8 things all Students Need from Their Teachers

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via: contemplatingmontessori.wordpress.com

Our most challenging students need at least one adult in whom they can confide; someone who makes them feel special. Students need someone to support them, someone they can turn to when times are tough.

Building relationships through shared emotions that foster long-lasting connections can be created in numerous ways. Here are eight things all students need rom their teachers to create connections that facilitate learning.

  1. Let students see you as a real person. Doing so opens the door for them to share their lives with you. The door should not be wide open, but by intertwining personal anecdotes into lessons, sharing our own experiences and professional hopes and expectations, students will see you as more than an information dispenser.
  2. Let your students know that you care about them and that you’re there for them. Strive to make every student feel as if they are your favorite. Find the positive in each an every student.
  3. Take an interest in their lives. I strived to meet each student as they entered my classroom with a personal question. One particularly helpful strategy I learned: spend 2 minutes a day for 2 consecutive weeks talking to your most challenging students about something other than school. Doing so while students worked individually minimized lost instructional time and paid off in the long run.
  4. Don’t treat all students the same. While it’s important to treat everyone with respect, it’s equally important to know what will work with one student will not work with another.
  5. Believe in all students. Countless studies indicate that the expectations teachers have for students come to fruition. Constantly communicate high behavioral and academic expectations for all students.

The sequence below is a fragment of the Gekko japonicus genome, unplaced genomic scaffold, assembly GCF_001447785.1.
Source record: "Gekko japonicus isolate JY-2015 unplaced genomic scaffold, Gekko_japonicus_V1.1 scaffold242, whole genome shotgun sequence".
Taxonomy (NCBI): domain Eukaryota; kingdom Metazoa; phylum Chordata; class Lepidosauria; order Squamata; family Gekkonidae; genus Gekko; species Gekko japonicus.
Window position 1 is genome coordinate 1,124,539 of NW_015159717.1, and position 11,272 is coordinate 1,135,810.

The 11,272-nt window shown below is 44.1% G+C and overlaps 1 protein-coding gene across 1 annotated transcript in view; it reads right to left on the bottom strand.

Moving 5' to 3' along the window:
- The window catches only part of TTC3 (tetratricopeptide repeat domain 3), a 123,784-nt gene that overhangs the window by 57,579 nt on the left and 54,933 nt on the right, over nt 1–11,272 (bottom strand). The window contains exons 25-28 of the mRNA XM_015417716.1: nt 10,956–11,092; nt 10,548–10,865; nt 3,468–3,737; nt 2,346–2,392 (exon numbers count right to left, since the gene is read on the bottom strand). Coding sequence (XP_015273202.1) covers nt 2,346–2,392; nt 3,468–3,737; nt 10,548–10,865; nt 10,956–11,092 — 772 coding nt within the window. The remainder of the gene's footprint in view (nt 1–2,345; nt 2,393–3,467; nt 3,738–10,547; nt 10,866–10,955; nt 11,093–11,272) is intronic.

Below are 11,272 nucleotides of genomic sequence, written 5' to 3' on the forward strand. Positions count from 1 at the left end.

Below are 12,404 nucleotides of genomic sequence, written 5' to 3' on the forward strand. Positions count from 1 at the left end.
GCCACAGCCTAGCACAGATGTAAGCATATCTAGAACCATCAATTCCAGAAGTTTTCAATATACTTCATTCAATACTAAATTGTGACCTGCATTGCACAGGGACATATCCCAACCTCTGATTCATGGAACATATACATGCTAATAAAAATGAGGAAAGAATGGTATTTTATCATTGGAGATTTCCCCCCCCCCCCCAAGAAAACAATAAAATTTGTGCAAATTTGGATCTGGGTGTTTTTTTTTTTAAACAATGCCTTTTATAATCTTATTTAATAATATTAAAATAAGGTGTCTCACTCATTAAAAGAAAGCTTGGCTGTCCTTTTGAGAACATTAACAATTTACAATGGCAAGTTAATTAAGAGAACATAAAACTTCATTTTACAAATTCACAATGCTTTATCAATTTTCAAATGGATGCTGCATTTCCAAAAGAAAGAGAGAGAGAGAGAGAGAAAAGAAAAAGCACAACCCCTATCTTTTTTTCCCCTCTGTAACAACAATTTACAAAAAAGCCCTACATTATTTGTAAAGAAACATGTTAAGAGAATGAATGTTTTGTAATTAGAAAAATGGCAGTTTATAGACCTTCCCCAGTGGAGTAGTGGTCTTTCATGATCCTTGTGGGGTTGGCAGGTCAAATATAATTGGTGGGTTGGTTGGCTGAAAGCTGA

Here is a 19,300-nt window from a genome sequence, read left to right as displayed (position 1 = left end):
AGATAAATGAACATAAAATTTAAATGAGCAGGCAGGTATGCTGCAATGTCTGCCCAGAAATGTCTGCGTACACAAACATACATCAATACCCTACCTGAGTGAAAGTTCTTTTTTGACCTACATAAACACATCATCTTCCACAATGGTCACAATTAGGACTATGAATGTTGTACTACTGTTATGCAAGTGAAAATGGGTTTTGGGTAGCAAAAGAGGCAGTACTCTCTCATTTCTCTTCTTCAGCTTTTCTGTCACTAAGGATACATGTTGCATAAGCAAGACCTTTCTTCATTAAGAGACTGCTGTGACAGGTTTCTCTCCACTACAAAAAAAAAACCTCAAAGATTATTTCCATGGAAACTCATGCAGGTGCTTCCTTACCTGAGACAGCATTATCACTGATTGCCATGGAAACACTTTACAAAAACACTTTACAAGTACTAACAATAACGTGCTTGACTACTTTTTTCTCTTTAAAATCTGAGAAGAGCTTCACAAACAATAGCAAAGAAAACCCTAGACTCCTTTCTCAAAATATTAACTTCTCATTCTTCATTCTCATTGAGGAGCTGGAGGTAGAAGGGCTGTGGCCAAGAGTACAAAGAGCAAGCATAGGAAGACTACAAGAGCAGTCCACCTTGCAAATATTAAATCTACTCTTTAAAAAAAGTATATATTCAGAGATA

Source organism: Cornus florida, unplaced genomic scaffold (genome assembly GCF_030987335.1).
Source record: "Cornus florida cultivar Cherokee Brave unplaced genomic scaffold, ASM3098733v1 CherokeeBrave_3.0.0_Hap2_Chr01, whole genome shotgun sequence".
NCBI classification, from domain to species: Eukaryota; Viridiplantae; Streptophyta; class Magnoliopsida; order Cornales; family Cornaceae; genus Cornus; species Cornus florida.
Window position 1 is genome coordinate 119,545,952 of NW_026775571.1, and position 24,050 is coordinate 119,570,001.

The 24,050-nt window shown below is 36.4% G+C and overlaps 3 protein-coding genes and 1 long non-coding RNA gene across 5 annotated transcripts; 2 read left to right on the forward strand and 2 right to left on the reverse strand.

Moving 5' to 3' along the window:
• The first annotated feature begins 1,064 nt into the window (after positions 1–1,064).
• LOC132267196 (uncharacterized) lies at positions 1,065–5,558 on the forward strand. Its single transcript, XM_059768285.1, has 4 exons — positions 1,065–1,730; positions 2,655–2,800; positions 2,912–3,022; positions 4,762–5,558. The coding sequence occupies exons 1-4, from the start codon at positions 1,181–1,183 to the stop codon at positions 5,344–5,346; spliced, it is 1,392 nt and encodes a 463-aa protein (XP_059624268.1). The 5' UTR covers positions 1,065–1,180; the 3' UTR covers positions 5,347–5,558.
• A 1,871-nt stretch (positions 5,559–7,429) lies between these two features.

6. Build a positive class culture. Search for opportunities for students to be proud and show off your class achievements. Brag to other teachers, parents, anyone who will listen about your students. Trust me when I say, “it will get back to your students.”
  7. Listen. Nothing says you care more than listening intently and sincerely to your students. Even if you don’t agree with their point or actions, let them know that you recognize and value them.
  8. Never criticize the student. Focus on the misbehavior and not the student, value the student above all else.
Students will only open themselves up to us when they feel valued and respected. Each student must have an educator ready to champion for them. We should all strive to be remembered by our students as the teacher who made a difference.
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Reed Gillespie

Reed is a longtime educator and coach, who is passionate about progressive learning and 21st-century assessment practices. Read more of his work here. "I'm a co-moderator of #VAchat, a Twitter conversation for Virginia (and non-Virginian) educators that meets Monday's at 8 ET. Most importantly, I'm a father of four wonderful children and a couple grandchildren. In my free time, I enjoy cooking, reading, sports and, of course, spending time with family."
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